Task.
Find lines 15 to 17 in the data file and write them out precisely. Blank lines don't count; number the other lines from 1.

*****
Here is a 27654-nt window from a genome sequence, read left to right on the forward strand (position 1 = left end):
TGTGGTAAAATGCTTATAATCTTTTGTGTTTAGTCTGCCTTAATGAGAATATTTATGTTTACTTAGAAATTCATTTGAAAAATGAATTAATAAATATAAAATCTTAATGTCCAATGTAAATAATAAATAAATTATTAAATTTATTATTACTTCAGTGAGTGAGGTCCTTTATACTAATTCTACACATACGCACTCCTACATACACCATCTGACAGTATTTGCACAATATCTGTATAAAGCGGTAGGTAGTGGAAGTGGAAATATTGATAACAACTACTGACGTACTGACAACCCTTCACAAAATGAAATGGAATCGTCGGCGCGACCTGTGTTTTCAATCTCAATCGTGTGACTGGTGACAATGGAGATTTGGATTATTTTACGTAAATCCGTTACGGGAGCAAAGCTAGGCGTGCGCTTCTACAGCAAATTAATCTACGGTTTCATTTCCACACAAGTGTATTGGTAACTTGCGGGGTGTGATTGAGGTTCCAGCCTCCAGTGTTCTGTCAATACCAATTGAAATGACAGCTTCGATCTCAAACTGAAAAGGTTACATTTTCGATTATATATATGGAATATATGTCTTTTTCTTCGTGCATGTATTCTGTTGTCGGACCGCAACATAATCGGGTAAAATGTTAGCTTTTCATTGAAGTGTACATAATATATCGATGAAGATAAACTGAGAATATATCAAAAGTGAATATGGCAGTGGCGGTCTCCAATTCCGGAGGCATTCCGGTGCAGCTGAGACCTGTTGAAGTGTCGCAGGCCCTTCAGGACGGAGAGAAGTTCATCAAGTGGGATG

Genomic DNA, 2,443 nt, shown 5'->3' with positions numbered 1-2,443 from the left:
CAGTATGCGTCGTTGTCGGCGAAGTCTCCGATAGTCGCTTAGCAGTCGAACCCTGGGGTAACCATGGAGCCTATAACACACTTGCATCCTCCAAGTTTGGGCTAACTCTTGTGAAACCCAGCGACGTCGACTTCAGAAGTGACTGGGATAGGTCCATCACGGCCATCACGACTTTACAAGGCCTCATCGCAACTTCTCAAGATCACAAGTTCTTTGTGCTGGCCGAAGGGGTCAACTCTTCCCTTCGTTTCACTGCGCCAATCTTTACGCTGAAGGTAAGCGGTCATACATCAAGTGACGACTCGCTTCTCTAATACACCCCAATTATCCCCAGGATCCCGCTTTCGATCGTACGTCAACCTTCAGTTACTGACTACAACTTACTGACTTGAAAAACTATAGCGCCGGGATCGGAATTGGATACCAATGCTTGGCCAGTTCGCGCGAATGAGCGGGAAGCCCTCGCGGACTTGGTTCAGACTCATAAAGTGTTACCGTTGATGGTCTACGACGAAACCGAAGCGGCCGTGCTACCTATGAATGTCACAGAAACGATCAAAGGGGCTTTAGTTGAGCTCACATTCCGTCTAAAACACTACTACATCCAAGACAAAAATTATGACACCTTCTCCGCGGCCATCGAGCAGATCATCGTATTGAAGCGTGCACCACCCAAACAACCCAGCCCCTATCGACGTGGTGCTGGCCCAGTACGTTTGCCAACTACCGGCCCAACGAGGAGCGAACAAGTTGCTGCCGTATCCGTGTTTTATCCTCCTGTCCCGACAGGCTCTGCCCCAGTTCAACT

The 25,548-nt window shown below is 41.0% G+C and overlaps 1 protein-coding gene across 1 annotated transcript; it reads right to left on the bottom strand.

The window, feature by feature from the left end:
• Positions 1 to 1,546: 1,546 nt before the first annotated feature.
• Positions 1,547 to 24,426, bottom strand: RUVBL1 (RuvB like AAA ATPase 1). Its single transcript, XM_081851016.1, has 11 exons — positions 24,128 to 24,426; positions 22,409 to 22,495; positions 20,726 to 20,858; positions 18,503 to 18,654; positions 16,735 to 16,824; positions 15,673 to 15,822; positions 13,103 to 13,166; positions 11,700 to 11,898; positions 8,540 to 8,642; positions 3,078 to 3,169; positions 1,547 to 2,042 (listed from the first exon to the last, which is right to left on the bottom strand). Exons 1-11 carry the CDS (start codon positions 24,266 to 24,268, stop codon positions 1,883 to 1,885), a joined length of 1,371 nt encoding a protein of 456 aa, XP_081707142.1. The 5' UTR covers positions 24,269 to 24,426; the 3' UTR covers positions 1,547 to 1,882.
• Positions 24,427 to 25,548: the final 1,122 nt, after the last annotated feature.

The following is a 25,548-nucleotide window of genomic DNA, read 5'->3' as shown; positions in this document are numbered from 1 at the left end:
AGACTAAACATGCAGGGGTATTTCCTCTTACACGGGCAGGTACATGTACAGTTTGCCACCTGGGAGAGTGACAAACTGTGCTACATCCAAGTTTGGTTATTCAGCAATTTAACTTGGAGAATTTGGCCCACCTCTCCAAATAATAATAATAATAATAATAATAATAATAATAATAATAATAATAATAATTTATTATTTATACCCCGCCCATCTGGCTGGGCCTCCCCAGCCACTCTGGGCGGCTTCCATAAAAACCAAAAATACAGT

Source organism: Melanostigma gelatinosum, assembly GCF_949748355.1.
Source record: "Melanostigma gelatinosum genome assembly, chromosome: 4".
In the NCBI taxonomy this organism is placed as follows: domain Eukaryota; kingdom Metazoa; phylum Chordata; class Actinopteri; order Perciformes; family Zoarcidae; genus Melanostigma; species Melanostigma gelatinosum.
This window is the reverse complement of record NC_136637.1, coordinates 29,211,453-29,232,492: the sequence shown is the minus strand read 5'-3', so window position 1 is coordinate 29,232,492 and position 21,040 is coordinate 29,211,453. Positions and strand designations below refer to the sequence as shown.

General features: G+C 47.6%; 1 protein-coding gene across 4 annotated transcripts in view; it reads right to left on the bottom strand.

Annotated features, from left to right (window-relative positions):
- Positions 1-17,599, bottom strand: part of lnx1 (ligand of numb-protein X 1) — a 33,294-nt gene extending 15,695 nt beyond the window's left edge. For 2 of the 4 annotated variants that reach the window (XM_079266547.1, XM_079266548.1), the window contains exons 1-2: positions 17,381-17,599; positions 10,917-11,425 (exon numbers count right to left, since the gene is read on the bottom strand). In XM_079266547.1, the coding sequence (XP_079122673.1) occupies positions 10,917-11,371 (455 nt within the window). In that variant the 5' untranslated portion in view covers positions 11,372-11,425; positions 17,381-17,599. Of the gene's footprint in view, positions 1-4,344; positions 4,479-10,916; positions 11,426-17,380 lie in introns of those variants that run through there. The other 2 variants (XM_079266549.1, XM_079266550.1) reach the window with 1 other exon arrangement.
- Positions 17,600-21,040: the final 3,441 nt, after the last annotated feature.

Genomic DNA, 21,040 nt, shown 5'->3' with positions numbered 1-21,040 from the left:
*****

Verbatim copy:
This window is the reverse complement of record NC_136637.1, coordinates 29,211,453-29,232,492: the sequence shown is the minus strand read 5'-3', so window position 1 is coordinate 29,232,492 and position 21,040 is coordinate 29,211,453. Positions and strand designations below refer to the sequence as shown.

General features: G+C 47.6%; 1 protein-coding gene across 4 annotated transcripts in view; it reads right to left on the bottom strand.

Annotated features, from left to right (window-relative positions):